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limit of PPR relief

Trying to remember rules

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Just read a tax case (W&H Ritchie v HMRC) and am trying to rember the rules on PPR with a substantial garden.

If you buy a property with a garden > 1/2 a Hectacre and sell it later, assuming you have always lived in it, do you get full PPR abatement ?

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Stepurhan
By stepurhan
21st Sep 2017 15:26

The general rule is that the garden has to be required for reasonable enjoymennt of the house to qualify. If it's a tiny bungalow, you are less likely to get a half hectare accepted.

But, as with too many things in tax "required for reasonable enjoyment" is not rigidly defined. Since HMRC will often seek to point at other similar houses with smaller gardens, checking other houses nearby is always worthwhile.

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Northumberland flag
By MJShone
21st Sep 2017 15:40

Anything up to half a hectare (including the footprint of the house etc) is fine - even if the bungalow IS tiny! Where the area is beyond that the "reasonable enjoyment" test comes in.

The "reasonable enjoyment" test is objective ie it's not personal to that particular owner. History etc plays a part eg was the house built on that plot or has further land been acquired since the housed was built.

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Replying to MJShone:
Stepurhan
By stepurhan
21st Sep 2017 15:52

MJShone wrote:

The "reasonable enjoyment" test is objective ie it's not personal to that particular owner. History etc plays a part eg was the house built on that plot or has further land been acquired since the housed was built.

I acknowledge your point that the test only kicks in above a half hectare. Having checked I meant to correct my response to reflect that (as it is reflected in the original question) but failed to do so.

However, in what way is the "reasonable enjoyment" test objective? To take your example, you are saying that if someone had a 2 hectare piece of land and built a bungalow on it, that would qualify the whole area as garden (since the house was built on that plot). I have a new tax planning strategy for landowners if that is possible.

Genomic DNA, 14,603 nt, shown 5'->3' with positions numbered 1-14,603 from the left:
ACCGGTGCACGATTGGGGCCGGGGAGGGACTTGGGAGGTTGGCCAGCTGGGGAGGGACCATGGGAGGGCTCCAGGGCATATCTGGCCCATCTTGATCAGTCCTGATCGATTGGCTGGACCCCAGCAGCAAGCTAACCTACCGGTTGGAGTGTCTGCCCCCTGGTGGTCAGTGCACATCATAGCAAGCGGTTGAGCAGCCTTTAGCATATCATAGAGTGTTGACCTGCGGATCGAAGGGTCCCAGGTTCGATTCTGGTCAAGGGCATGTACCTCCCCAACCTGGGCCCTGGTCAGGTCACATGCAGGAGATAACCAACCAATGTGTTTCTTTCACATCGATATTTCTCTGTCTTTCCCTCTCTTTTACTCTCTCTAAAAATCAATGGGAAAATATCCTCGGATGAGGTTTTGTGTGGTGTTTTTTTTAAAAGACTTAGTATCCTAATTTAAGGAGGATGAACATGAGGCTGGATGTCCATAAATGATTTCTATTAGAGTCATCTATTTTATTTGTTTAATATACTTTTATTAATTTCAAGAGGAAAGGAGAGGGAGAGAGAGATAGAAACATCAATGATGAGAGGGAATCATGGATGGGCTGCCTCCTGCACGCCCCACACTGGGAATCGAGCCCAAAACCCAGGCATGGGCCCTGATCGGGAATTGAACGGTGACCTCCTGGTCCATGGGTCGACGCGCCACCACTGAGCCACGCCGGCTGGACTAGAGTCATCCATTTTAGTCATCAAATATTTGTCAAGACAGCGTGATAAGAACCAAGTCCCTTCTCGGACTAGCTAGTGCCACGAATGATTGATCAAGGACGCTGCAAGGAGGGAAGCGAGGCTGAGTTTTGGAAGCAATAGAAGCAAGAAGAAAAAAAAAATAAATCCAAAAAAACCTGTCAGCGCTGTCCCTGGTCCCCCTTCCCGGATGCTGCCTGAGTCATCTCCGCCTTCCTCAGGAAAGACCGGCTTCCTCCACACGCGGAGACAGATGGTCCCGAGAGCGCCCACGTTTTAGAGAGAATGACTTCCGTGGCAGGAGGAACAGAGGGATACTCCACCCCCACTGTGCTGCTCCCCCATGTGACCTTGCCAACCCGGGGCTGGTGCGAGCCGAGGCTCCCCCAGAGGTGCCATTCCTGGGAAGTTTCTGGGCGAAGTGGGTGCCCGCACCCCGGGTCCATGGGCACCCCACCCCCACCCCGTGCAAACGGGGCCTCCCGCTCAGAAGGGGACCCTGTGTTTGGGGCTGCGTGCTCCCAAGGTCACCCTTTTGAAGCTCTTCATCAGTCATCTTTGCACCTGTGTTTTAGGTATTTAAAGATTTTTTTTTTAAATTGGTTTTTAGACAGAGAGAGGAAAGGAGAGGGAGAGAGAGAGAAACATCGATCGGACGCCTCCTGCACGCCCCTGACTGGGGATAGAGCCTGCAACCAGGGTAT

As I already said, HMRC will look at other similar houses with smaller gardens (they did in the case cited) in seeking to disallow claims. So, whilst history may be a factor, it is by no means the only one. As often is the case, it comes down to martialling your arguments in favour of your preferred view.

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Replying to stepurhan:
Northumberland flag
By MJShone
21st Sep 2017 16:15

It's objective in the sense that you can't say "It's required for MY reasonable enjoyment because I like to be at least 50 yards away from the neighbours".

I wasn't very clear with my 2 ha example. It was a point about history. Gardens used to be larger in the past. I can think of two towns where, in certain areas, people have sold off part of their gardens for building. Those who haven't wouldn't (shouldn't!) be penalised for having larger gardens that historically went with them.

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avatar
By floggy
21st Sep 2017 15:44

so, if it was bought with 2 Hectacres, and you sold it with the same 2 Hectares and you really enjoyed the land, should get 100% PPR ?

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Northumberland flag
By MJShone
21st Sep 2017 16:07

Not necessarily. The person who owned it before you, or before him, might have bought additional land. It all depends (as with everything in life!). I've had 29 acres accepted in the past - but that was a large country house.

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RLI
By lionofludesch
21st Sep 2017 16:33

I'm guessing that's a typo in the OP and talking about ½ a hectare and not ½ a hectacre.

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Replying to lionofludesch:
Northumberland flag
By MJShone
22nd Sep 2017 10:16

I hope so!

The permitted area's got bigger. Used to be one acre which was about 0.4 hectares. Half a hectare is a bit over 1.2 acres.

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